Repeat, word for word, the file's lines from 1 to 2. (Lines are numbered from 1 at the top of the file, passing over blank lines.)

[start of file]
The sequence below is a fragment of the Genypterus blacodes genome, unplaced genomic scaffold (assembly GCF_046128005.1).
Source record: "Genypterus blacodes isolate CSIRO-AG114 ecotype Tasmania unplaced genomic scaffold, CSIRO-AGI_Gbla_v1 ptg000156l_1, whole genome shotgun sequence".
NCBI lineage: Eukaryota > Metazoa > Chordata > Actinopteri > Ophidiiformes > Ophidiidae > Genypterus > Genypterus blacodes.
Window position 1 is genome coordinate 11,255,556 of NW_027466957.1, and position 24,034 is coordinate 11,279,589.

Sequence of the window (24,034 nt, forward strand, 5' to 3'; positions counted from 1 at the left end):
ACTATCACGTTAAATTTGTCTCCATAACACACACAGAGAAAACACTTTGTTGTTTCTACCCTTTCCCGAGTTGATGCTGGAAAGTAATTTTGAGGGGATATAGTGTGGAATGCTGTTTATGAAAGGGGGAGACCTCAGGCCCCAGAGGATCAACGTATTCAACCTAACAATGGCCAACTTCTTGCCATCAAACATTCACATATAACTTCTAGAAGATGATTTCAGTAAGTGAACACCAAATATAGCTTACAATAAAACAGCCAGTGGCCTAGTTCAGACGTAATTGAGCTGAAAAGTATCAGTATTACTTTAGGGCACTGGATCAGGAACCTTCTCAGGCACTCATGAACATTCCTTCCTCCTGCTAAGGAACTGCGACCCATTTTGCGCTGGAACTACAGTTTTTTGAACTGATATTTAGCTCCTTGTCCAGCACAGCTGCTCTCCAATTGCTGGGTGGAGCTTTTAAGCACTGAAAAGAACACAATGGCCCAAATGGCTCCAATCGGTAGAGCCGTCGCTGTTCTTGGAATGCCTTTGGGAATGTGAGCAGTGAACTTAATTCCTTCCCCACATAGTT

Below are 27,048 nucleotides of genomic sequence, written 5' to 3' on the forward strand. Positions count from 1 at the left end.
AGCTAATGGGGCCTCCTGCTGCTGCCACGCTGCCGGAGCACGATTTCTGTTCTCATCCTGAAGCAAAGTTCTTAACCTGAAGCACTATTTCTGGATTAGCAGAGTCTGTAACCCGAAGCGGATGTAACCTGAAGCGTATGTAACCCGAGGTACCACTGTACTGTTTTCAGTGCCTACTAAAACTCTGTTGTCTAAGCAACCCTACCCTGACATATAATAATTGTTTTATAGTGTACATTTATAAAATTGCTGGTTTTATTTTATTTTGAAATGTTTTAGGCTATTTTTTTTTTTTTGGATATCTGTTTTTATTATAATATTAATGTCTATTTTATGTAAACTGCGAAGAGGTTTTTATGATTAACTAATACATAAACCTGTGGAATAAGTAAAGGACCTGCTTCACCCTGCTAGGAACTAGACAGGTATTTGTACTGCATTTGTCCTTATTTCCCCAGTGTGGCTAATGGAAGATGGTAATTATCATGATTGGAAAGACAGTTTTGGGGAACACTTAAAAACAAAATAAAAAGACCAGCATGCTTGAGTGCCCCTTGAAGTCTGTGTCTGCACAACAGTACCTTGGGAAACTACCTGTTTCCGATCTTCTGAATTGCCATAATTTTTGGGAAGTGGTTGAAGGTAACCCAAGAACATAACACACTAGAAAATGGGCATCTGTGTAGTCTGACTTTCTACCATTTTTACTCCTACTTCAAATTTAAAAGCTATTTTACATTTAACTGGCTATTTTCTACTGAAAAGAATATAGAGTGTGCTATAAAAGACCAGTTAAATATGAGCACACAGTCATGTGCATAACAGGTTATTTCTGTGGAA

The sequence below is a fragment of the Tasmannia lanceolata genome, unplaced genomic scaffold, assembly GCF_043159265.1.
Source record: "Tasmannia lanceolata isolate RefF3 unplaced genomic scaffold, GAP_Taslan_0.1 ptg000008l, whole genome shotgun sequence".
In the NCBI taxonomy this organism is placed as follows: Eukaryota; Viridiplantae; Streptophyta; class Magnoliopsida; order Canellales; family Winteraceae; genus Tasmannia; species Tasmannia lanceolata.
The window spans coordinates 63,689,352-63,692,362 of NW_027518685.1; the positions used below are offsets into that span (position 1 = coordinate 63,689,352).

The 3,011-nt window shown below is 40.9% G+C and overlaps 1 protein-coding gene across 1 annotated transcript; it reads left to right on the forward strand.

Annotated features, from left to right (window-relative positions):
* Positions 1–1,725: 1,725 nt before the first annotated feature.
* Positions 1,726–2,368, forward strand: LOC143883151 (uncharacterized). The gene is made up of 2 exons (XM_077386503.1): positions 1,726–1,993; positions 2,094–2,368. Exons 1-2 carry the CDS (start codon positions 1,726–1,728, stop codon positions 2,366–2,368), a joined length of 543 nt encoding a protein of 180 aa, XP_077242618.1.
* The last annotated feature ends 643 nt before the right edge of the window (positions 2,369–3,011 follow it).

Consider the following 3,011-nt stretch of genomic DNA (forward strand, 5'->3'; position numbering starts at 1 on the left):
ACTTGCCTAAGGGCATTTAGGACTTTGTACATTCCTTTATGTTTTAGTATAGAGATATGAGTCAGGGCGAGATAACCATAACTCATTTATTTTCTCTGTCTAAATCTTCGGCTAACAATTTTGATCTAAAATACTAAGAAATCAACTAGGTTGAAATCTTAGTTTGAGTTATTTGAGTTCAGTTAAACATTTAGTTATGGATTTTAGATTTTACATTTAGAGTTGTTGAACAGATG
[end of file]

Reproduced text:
The sequence below is a fragment of the Genypterus blacodes genome, unplaced genomic scaffold (assembly GCF_046128005.1).
Source record: "Genypterus blacodes isolate CSIRO-AG114 ecotype Tasmania unplaced genomic scaffold, CSIRO-AGI_Gbla_v1 ptg000156l_1, whole genome shotgun sequence".